Go Daddy, MySpace Lock out SecLists - Is This Standard Operating Procedure?
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Both praise and criticism directed at Go Daddy and MySpace have appeared in the media. But perhaps the companies are only catching blame because this kind of hot-button issue is relatively rare – yes, breaches of privacy have happened before, but not with so many minors as potential victims. Like it or not, that changes things. Would other registrars have acted the same way?
CNet wondered exactly that, and sent out a ten-question survey to 12 leading registrars. Dotster, eNom, Melbourne IT, NameKing, and Register.com did not respond in time to participate; Network Solutions and Tucows refused to participate, giving no explanation. For the ones who did participate, the answers were quite interesting.
When asked if they would suspend a customer’s domain name based on the content of his or her web site, in the absence of a court order, DirectNIC said they would do so “if the domain name is clearly focused on child porn or a phishing site.” They stated flatly that they would not have acted as Go Daddy did. While they do have procedures in place for suspending domain names without a court order, “they are not mandatory because we reserve the right to take immediate action when warranted” such as in the case of child porn or phishing.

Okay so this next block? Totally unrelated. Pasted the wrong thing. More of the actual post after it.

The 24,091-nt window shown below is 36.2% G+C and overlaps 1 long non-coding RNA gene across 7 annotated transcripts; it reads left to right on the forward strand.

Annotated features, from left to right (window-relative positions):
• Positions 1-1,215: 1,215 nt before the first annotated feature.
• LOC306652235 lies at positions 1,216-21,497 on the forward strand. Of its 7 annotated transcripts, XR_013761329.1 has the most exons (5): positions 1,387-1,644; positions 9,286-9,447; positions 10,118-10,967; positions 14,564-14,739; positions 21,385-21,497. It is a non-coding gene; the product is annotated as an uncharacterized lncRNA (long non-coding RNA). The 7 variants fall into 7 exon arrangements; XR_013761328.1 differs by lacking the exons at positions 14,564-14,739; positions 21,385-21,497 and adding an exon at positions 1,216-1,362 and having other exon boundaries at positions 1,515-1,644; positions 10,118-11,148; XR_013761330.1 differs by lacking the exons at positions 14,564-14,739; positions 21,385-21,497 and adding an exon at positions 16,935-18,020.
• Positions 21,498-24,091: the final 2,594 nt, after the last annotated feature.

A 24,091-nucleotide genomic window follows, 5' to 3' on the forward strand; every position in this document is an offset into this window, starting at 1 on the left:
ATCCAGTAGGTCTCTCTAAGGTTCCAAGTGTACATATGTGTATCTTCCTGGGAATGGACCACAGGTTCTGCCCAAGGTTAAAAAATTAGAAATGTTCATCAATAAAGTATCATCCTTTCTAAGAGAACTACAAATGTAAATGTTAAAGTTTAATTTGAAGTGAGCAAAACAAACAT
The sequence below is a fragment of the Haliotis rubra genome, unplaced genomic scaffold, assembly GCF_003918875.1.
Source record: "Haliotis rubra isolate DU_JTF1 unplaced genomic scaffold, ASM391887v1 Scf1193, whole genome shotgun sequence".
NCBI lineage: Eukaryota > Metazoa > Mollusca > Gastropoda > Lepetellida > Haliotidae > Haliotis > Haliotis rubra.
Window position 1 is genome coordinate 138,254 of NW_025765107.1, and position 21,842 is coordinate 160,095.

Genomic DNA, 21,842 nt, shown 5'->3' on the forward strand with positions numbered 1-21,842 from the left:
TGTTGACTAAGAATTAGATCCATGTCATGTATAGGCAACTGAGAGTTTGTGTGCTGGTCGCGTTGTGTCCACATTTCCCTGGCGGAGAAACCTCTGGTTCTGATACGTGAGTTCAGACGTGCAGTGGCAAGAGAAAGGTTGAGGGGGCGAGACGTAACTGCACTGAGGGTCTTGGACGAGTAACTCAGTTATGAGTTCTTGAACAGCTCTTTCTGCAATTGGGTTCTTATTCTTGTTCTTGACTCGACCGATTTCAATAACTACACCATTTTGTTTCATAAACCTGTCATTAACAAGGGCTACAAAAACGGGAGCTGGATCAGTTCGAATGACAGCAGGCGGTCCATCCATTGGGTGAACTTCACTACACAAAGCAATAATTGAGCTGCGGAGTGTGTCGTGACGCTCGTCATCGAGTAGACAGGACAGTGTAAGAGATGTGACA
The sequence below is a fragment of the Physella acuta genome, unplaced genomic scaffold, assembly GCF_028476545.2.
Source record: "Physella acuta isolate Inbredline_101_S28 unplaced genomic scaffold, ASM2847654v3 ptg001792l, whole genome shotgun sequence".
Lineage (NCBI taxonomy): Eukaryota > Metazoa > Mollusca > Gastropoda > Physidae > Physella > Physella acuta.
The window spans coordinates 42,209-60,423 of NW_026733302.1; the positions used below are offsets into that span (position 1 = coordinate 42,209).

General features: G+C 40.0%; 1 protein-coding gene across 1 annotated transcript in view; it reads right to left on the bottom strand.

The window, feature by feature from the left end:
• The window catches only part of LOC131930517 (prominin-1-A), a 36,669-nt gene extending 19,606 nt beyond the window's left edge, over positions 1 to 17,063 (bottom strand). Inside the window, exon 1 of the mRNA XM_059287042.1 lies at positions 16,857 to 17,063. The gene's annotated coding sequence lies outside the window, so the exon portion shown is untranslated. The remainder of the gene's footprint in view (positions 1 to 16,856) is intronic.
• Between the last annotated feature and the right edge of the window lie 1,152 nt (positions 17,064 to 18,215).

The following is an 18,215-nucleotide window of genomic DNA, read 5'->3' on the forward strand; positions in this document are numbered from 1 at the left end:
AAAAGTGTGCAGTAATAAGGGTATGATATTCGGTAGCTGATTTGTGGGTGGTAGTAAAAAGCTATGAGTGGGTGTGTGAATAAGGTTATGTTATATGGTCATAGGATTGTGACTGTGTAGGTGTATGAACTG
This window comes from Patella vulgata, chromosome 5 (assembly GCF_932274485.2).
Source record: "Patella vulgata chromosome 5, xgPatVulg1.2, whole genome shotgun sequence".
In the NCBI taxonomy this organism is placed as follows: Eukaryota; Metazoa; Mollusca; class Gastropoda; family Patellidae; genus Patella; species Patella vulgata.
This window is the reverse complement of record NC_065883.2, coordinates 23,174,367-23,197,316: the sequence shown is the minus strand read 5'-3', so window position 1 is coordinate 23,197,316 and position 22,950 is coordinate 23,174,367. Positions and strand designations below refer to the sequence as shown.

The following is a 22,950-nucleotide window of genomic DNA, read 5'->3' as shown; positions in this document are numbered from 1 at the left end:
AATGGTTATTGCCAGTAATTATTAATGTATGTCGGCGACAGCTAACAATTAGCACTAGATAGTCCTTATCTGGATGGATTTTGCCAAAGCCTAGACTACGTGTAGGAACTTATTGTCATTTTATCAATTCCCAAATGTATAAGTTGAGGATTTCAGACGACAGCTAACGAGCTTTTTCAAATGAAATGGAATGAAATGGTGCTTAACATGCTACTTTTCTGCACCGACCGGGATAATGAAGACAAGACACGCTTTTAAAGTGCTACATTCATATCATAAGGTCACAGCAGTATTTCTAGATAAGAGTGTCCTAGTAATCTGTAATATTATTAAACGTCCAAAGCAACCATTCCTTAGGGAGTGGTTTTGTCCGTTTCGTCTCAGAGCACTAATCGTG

French-based Gandi.net said that they were contacted recently by someone claiming to be from MySpace! Their answering machine took the message, but they “were unable to contact the person who made the complaint, either by telephone or e-mail, and as we were not provided with any justification for the complaint, no action was taken.” In general, “Gandi almost never takes action against a domain name based exclusively on the content of the web site, largely because we do not provide web hosting.” It’s worth reiterating at this point that Go Daddy was not SecLists.org’s web host; it was only their registrar.
OnlineNIC claims that “We only suspend a customer’s domain name as we get the order from the court or some authorizations.” Usually if they suspend a domain name it is for spam, phishing, and/or tortious reasons. Moniker.com gave a partial answer to CNet’s survey – a canned statement that said, in part, “We investigate any and all claims that are brought to our attention. If the claims are substantiated, we have the right to terminate the account.” Moniker says that their Terms of Service spell out what actions warrant termination.
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